Monday, October 29, 2007

Set SMART Goals When Writing Your Book

I have learned that in order to accomplish something (well anything actually), particularly your long awaited manuscript, you should establish goals for yourself. Famous authors (like Dan Brown) I've heard set strict regimen to their writing routine. Nobody became an overnight best-seller. It takes time to write the perfect story or the ideal novel.

A writing tip would be to make your goals SMART (that's an acronym for)
  • S - Specific. Be specific about what you want to accomplish. Make sure they are operationally defined, meaning they are described in such a way that you know the final output. For example for people who probably have more time in their hands, I will write 2 pages a day or for the busier folks, I will invest 4 hours of my time weekly to writing.
  • M - Manageable. Don't be over enthusiastic about your current project that you decide to allocate your whole day to one particularly activity and neglecting everything else. What will happen is that you will end up with a whole lot of back log the next day, or worse, you'll burn yourself out and not write at all. Manage your writing career as you would all the other important aspects of your life - in moderation and balance.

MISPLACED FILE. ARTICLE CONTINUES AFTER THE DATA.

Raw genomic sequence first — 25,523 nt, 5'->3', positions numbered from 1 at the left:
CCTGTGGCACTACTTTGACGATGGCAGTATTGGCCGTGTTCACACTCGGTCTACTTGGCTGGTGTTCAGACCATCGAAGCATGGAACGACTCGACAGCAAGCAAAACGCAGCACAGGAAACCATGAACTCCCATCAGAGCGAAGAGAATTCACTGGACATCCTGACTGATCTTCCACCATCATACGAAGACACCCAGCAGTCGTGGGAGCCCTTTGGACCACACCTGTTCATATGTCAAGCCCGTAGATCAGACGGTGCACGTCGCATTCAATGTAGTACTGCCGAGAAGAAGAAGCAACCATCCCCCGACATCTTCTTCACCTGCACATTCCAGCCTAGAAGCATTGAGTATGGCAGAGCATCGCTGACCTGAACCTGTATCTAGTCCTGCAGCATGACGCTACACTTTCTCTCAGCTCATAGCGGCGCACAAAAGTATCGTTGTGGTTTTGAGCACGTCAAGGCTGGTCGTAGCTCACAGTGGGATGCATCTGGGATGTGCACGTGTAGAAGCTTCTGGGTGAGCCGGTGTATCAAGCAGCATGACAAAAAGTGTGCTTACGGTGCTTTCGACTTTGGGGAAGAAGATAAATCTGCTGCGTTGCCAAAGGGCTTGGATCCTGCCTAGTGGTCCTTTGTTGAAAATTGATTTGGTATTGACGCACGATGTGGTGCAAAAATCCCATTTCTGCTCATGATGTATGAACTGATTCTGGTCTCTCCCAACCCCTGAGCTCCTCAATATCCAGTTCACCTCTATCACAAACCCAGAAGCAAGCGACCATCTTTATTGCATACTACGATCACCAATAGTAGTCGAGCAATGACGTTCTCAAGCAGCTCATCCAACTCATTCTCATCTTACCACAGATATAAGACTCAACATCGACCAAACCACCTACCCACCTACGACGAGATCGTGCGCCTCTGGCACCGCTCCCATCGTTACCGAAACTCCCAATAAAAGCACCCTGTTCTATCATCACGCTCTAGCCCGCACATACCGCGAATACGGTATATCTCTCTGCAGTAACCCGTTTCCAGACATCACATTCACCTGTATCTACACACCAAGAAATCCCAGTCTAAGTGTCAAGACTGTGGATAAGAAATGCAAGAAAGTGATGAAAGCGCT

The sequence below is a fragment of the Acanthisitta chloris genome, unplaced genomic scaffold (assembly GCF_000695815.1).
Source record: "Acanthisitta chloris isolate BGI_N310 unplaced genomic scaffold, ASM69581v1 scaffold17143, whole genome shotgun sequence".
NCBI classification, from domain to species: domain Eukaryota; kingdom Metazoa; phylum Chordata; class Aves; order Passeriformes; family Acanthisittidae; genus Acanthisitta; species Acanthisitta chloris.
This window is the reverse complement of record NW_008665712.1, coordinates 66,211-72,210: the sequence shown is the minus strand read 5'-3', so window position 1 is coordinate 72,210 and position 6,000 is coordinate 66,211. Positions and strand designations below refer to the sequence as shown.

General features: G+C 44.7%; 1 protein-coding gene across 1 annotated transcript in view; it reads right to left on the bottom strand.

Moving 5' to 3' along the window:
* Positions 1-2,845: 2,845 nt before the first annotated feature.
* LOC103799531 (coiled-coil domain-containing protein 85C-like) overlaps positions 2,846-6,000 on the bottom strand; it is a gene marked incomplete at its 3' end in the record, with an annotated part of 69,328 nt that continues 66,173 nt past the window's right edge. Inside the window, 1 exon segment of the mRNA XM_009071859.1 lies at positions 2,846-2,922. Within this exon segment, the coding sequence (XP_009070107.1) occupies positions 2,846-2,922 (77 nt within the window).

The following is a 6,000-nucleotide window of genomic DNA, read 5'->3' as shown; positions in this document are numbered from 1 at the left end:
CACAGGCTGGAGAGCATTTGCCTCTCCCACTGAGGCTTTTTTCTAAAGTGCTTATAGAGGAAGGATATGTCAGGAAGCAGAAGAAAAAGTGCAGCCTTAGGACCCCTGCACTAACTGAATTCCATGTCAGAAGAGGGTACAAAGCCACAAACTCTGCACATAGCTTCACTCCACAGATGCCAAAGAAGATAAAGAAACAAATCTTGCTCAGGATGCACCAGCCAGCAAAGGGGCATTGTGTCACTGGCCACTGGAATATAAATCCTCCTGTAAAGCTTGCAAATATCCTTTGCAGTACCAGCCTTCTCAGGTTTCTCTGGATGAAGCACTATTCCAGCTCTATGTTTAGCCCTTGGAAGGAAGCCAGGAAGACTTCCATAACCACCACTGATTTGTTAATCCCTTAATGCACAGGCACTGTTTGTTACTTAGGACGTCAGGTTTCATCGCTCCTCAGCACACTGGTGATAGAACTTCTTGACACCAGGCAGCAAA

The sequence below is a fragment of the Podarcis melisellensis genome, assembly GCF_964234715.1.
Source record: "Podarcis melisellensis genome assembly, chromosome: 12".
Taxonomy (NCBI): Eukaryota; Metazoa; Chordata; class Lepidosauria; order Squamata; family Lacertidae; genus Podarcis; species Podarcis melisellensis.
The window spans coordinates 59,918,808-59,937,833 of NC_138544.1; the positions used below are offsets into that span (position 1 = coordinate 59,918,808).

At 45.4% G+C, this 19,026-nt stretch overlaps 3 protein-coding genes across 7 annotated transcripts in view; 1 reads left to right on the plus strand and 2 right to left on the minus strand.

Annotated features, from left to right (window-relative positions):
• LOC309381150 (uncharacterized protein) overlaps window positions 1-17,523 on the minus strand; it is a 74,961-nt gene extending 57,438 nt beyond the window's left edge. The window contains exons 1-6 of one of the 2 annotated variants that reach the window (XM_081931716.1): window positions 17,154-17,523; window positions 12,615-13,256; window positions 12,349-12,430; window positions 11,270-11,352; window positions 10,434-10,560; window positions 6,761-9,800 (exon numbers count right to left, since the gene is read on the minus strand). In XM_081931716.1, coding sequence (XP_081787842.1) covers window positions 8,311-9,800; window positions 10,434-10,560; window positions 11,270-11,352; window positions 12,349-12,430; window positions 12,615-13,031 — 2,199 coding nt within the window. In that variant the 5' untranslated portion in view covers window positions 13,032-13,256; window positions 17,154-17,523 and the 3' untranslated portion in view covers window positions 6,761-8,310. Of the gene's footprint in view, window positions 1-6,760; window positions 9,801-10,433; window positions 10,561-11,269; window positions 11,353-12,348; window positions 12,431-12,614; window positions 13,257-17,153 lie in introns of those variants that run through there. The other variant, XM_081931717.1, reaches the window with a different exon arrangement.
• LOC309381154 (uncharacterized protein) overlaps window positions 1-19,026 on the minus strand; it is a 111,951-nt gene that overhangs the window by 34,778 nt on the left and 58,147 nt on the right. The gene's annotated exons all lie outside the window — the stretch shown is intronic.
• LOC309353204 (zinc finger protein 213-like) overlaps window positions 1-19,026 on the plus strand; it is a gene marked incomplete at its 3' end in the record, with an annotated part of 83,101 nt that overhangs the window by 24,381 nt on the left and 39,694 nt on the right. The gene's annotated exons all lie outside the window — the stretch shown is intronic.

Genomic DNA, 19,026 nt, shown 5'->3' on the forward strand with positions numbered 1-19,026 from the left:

• A - Attainable. Set goals that are attainable. If you raise the bar too high, this might just discourage you and you end up not accomplishing anything at all. You don't need to finish writing your book tomorrow (unless you've got an offer lined up and you really need to, but really). This is more often than not, the cause for writer's block. The pressure to c0mplete your book becomes too much to handle and you end up with a self-fulfilling prophecy of failure. Make sure that the goals you set for yourself are within your means to achieve.
  • R - Realistic. Life is full of unexpected surprises. Your sister might get pregnant or your office might want you to go on an overseas conference. Make sure you allow some break time in between your goals, or cut yourself some slack. In a perfect world, there is time for everything. However in the real world, time for one thing will cut into time allocated for other things. So when setting your writing goals take into account a day or two of possible diversions.
  • T - Time. Time is not always on your side, but time is what you make it. Your goals should always be tied to time. You should stick to it. As long as you have set allowances and were realistic about your goals, you should have given yourself enough time to achieve your target for set periods.

As long as your goals are SMART and you stick to them. Be persistent and surely you will be able to see a finished manuscript within a year or so into writing (depending of course on your goal).

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